A 1988 film
from Touchstone Pictures
starring Tom Cruise
, Elisabeth Shue, and Bryan Brown. Cruise plays Brian Flanagan, a former soldier returning home to New York City. Brian hopes to make it big on Wall Street, only to be told by every investment firm in town not to waste his time. He has no college education, no job prospects, and no future. His part-time bartending job becomes his only option. But even becoming one of New York's top bartenders won't make him a millionaire. What might? Marrying a rich woman...
His outlook on life changing, Brian heads down to Jamaica where the money is flowing. There, despite early protests against falling in love, he meets the girl who will change everything.
This film provides examples of:
- '80s Hair: Obviously
- Adaptation Distillation: Though the movie keeps the major characters, and some of the situations, it cuts large portions of the novel out.
- The Bartender: Naturally
- Big Applesauce: Set in NYC
- Breakaway Pop Hit: The Beach Boys' "Kokomo" was written for the film, and was even nominated for a Grammy for best song written for a feature.
- Driven to Suicide: Doug Coughlin
- The Eighties: Made in good ol' 1988
- Fish out of Water: Brian, when he first starts behind the bar. Let's just say he doesn't even know what's in a martini.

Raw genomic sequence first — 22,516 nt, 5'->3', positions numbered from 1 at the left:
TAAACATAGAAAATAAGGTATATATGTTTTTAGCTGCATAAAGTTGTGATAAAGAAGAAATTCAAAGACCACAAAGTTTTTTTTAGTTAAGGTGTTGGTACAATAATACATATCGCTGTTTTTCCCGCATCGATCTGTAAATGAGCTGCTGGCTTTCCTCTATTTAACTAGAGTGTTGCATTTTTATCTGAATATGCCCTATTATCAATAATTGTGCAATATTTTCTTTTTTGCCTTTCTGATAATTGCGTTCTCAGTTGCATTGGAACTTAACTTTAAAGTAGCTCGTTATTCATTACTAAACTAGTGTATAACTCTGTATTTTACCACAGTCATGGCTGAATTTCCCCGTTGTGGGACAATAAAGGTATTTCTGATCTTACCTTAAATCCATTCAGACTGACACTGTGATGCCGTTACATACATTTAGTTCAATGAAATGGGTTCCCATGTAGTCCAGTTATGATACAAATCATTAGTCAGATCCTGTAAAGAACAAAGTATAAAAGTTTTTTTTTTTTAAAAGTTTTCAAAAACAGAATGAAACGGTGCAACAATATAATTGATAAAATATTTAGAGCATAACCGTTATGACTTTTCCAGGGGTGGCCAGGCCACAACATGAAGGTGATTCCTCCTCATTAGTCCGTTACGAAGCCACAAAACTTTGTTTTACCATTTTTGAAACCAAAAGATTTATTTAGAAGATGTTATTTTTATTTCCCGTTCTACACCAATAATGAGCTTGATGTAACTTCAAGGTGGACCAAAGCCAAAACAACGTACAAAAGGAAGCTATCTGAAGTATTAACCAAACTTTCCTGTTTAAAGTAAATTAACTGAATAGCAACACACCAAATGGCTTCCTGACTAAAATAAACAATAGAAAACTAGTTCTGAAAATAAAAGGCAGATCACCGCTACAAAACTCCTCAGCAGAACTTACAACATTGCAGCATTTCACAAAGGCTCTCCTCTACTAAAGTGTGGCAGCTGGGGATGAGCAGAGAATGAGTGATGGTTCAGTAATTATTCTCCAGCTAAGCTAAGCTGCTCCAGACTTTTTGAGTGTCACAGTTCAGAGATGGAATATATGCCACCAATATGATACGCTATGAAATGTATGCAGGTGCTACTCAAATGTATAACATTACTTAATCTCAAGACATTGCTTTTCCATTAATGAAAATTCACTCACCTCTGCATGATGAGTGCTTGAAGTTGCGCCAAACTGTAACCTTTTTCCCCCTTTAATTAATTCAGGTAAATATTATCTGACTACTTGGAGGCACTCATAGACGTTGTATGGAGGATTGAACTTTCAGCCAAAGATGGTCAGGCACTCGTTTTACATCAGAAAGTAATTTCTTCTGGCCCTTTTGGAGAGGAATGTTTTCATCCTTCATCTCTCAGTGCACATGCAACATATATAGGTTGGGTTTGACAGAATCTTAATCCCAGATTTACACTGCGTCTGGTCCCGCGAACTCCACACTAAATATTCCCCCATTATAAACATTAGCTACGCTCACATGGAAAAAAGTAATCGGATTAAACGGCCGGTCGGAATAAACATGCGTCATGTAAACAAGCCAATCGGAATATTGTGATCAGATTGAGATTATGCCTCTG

- Flair Bartending
- Food Slap: Tom Cruise's character goes to the restaurant where Jordan works, and she responds by offering him the "Daily Special" — right on his lap.
- Gold Digger: Both Doug and Brian are trying to be this at times.
- Goodbye, Cruel World!
- Lighter and Softer: Than the (rather obscure) novel it's based on.
- Nothing But Hits: The songs used in the movie
- The Obi-Wan: Doug Coughlin (actually addressed as such by Brian)
- Returning War Vet: Brian, though the skills he used in the army don't help him get a job on Wall Street or behind the bar.
- Rich Suitor, Poor Suitor: A gender-swapped version, when Brian ditches the young artist/waitress he's in love with in favor of a rich older woman. He eventually changes his mind. Subverted when it turns out that the waitress is actually an heiress, and double-subverted when her family disowns her for getting back together with Brian, so at least in the short-term she really is poor.
- Travelling Salesman Montage
- What the Heck Is an Aglet?: A "Flugelbinder," apparently.